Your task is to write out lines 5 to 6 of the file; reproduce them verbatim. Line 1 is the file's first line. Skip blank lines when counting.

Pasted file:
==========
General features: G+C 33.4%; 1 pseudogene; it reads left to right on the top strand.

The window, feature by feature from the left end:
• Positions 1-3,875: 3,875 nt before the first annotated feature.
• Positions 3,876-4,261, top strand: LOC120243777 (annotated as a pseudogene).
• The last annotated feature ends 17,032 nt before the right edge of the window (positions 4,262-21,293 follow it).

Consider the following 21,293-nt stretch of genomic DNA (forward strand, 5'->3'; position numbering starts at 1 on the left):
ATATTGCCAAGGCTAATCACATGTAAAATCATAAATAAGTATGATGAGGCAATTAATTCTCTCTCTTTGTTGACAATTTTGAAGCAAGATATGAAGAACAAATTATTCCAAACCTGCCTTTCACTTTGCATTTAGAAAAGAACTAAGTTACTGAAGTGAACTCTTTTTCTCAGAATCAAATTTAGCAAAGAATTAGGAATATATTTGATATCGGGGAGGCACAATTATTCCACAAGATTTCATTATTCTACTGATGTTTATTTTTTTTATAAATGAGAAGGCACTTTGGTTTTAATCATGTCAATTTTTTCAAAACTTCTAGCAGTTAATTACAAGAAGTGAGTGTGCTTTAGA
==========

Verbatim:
• The last annotated feature ends 17,032 nt before the right edge of the window (positions 4,262-21,293 follow it).

Consider the following 21,293-nt stretch of genomic DNA (forward strand, 5'->3'; position numbering starts at 1 on the left):